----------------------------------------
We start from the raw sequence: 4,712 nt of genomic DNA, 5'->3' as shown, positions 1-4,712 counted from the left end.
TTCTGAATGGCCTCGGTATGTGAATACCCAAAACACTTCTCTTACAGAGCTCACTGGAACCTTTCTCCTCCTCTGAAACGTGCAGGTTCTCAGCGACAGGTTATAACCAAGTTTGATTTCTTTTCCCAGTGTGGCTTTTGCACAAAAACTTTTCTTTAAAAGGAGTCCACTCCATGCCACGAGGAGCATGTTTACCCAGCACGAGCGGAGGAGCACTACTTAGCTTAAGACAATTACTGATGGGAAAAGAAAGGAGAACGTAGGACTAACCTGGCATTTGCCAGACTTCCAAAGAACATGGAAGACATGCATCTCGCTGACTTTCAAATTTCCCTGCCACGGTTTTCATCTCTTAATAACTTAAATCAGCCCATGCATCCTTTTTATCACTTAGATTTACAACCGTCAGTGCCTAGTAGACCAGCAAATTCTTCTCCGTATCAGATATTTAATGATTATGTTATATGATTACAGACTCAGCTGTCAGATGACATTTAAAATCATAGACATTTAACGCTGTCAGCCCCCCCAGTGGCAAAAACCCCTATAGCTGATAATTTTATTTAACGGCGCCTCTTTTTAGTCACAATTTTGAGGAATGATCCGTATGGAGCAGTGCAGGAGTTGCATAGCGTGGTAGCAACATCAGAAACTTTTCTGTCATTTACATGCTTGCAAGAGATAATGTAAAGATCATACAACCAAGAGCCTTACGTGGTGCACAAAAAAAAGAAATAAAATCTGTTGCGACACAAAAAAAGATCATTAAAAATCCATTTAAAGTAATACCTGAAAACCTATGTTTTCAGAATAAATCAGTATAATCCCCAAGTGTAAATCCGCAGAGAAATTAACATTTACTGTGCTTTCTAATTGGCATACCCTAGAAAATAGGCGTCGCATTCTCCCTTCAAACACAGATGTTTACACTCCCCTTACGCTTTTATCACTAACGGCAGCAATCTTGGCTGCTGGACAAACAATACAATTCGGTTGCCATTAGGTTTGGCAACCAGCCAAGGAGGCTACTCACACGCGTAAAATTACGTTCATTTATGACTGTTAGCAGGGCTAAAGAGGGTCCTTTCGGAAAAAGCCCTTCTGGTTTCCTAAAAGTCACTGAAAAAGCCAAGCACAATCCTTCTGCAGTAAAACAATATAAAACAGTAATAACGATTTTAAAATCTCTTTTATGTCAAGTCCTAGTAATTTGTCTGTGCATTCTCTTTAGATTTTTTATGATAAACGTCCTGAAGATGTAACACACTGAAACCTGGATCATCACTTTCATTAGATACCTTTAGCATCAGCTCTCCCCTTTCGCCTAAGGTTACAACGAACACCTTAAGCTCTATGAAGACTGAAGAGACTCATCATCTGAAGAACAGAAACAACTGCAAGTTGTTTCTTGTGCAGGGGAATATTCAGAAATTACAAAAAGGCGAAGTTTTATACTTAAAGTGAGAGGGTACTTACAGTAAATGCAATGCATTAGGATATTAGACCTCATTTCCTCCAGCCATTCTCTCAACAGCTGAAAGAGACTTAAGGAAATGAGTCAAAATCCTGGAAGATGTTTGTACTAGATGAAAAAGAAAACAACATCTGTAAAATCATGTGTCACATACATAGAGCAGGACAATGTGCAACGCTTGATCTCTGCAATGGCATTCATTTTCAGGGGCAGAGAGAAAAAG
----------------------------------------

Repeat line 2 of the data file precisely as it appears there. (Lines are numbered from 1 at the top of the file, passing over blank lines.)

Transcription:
TTCTGAATGGCCTCGGTATGTGAATACCCAAAACACTTCTCTTACAGAGCTCACTGGAACCTTTCTCCTCCTCTGAAACGTGCAGGTTCTCAGCGACAGGTTATAACCAAGTTTGATTTCTTTTCCCAGTGTGGCTTTTGCACAAAAACTTTTCTTTAAAAGGAGTCCACTCCATGCCACGAGGAGCATGTTTACCCAGCACGAGCGGAGGAGCACTACTTAGCTTAAGACAATTACTGATGGGAAAAGAAAGGAGAACGTAGGACTAACCTGGCATTTGCCAGACTTCCAAAGAACATGGAAGACATGCATCTCGCTGACTTTCAAATTTCCCTGCCACGGTTTTCATCTCTTAATAACTTAAATCAGCCCATGCATCCTTTTTATCACTTAGATTTACAACCGTCAGTGCCTAGTAGACCAGCAAATTCTTCTCCGTATCAGATATTTAATGATTATGTTATATGATTACAGACTCAGCTGTCAGATGACATTTAAAATCATAGACATTTAACGCTGTCAGCCCCCCCAGTGGCAAAAACCCCTATAGCTGATAATTTTATTTAACGGCGCCTCTTTTTAGTCACAATTTTGAGGAATGATCCGTATGGAGCAGTGCAGGAGTTGCATAGCGTGGTAGCAACATCAGAAACTTTTCTGTCATTTACATGCTTGCAAGAGATAATGTAAAGATCATACAACCAAGAGCCTTACGTGGTGCACAAAAAAAAGAAATAAAATCTGTTGCGACACAAAAAAAGATCATTAAAAATCCATTTAAAGTAATACCTGAAAACCTATGTTTTCAGAATAAATCAGTATAATCCCCAAGTGTAAATCCGCAGAGAAATTAACATTTACTGTGCTTTCTAATTGGCATACCCTAGAAAATAGGCGTCGCATTCTCCCTTCAAACACAGATGTTTACACTCCCCTTACGCTTTTATCACTAACGGCAGCAATCTTGGCTGCTGGACAAACAATACAATTCGGTTGCCATTAGGTTTGGCAACCAGCCAAGGAGGCTACTCACACGCGTAAAATTACGTTCATTTATGACTGTTAGCAGGGCTAAAGAGGGTCCTTTCGGAAAAAGCCCTTCTGGTTTCCTAAAAGTCACTGAAAAAGCCAAGCACAATCCTTCTGCAGTAAAACAATATAAAACAGTAATAACGATTTTAAAATCTCTTTTATGTCAAGTCCTAGTAATTTGTCTGTGCATTCTCTTTAGATTTTTTATGATAAACGTCCTGAAGATGTAACACACTGAAACCTGGATCATCACTTTCATTAGATACCTTTAGCATCAGCTCTCCCCTTTCGCCTAAGGTTACAACGAACACCTTAAGCTCTATGAAGACTGAAGAGACTCATCATCTGAAGAACAGAAACAACTGCAAGTTGTTTCTTGTGCAGGGGAATATTCAGAAATTACAAAAAGGCGAAGTTTTATACTTAAAGTGAGAGGGTACTTACAGTAAATGCAATGCATTAGGATATTAGACCTCATTTCCTCCAGCCATTCTCTCAACAGCTGAAAGAGACTTAAGGAAATGAGTCAAAATCCTGGAAGATGTTTGTACTAGATGAAAAAGAAAACAACATCTGTAAAATCATGTGTCACATACATAGAGCAGGACAATGTGCAACGCTTGATCTCTGCAATGGCATTCATTTTCAGGGGCAGAGAGAAAAAG